This post is sponsored by Crest, but all opinions about Crest’s product are my own.
As Professor Emeritus of one of the largest Dental Hygiene Programs in the USA, Ferris State University, I have continued my career as a professional speaker, author, volunteer, and Key Opinion Leader for several companies in the dental industry. I enjoy the extra time away from university teaching to volunteer and give back to my community. I have served with the Retired Senior Volunteer Program (RSVP) in both Michigan and Florida. As a result of my relationship with these organizations, I have been able to deliver several educational program(s) on Oral Health and Whole Body Wellness for seniors, children groups, and special needs organizations. Living in Florida, I have taken advantage of the plethora of opportunities to interact with seniors personally in my community and professionally with groups in senior living communities. I have observed several oral care issues that are important to seniors.
Three of the top concerns include:
1) Tooth sensitivity
2) Discolored teeth
3) Dry mouth
It is an amazing time in dentistry with so many options for addressing the concerns of our patients, friends, and family. As any oral health professional knows, once we reveal we are in dentistry a conversation always develops regarding concerns about their personal oral health. I am amazed at the stories I have heard from individuals, whether at a Chamber of Commerce meeting or a community event for seniors. Often, I am asked my personal and professional opinion regarding treatment they have had or are considering having. Many times they open their mouths to show me a specific area of concern and how I would treat that area, which is very interesting as I don't generally carry my instruments, X-ray equipment, and gloves with me to social functions. I suppose other trades and professions are put in the same situation. Equally interesting is that I have not practiced as a clinician in many years.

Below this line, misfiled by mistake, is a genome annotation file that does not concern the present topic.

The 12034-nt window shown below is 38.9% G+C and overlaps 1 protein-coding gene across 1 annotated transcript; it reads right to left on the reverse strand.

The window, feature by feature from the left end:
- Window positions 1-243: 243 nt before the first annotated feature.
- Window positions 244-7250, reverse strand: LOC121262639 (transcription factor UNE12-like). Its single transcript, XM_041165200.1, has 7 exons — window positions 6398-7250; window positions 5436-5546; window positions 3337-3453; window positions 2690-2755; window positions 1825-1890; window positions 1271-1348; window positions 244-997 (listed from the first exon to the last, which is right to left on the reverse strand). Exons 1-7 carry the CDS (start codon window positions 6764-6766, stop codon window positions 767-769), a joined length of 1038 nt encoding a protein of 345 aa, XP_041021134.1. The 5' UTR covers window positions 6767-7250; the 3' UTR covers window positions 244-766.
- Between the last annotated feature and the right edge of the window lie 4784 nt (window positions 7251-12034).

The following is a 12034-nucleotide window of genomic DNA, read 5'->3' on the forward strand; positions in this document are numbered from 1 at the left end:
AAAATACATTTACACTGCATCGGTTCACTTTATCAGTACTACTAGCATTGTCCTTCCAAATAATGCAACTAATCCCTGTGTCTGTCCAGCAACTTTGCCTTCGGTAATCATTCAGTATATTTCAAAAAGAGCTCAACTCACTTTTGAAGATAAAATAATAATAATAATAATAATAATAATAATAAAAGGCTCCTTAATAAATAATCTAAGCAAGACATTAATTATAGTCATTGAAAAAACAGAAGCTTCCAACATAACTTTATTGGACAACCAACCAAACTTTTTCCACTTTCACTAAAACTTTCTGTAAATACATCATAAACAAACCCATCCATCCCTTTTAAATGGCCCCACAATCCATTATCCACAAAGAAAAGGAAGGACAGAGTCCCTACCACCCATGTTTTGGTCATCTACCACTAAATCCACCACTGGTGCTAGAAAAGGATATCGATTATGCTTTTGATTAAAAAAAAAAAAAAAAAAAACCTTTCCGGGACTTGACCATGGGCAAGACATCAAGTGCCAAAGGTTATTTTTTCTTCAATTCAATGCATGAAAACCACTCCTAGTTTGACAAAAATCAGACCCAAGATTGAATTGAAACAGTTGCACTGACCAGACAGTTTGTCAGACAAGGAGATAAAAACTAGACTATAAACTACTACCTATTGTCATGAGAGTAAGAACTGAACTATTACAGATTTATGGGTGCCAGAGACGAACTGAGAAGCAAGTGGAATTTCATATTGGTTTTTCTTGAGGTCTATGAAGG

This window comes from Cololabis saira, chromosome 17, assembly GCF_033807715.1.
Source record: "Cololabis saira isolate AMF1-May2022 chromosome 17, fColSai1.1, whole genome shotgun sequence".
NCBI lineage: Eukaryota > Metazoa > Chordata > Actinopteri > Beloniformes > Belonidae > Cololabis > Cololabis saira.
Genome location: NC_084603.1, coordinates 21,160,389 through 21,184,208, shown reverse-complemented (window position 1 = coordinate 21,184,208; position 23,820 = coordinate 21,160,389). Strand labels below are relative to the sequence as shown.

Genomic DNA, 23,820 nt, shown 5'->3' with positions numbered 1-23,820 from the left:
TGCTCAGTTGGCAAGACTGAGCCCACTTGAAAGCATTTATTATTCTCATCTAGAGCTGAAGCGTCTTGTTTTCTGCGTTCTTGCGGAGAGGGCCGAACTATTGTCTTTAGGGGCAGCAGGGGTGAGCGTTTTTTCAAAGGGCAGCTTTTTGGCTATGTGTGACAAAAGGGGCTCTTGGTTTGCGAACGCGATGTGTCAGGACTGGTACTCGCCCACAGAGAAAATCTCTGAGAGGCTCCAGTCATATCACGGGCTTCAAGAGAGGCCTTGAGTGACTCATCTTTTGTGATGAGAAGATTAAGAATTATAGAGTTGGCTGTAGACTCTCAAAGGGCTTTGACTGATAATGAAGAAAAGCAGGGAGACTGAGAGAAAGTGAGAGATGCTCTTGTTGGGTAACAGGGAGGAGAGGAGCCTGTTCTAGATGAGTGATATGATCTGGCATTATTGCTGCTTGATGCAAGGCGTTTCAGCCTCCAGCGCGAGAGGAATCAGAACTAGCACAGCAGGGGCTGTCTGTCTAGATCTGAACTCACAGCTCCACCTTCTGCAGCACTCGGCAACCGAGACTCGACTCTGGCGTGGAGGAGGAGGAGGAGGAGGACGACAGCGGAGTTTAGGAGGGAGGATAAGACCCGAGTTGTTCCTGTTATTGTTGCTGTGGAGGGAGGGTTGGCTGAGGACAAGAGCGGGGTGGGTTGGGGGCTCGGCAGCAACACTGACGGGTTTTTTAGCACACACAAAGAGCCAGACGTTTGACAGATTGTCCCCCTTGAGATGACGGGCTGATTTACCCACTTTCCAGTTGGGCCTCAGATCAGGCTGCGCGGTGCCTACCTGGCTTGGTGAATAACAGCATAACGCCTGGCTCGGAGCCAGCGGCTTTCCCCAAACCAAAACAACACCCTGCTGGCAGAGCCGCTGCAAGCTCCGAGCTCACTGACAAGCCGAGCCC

These inquiries prompted me to develop specific programs aimed at senior's concerns. I have given presentations at the RSVP facilities and several assisted living homes for higher functioning adults. There is always great interest and good attendance for this topic. I discuss how the mouth is the portal of entry and the beginning of digestion for our nutritional needs. Further, I discuss the role of inflammatory diseases in the mouth caused by an imbalance of hundreds of bacteria and how the inflammation influences the rest of the body as the inflammation is carried through the blood stream to organs in the rest of the body.
It is rewarding to watch their responses when they see how this information relates to their own health. Many have no idea the extent of the effects of oral health to the rest of their body. Many seniors are managing issues in obesity, diabetes, and heart disease. I show them the links to inflammation in the mouth and its impact on these conditions and offering advice on better management of their systemic conditions by improved oral health and reduction of inflammation.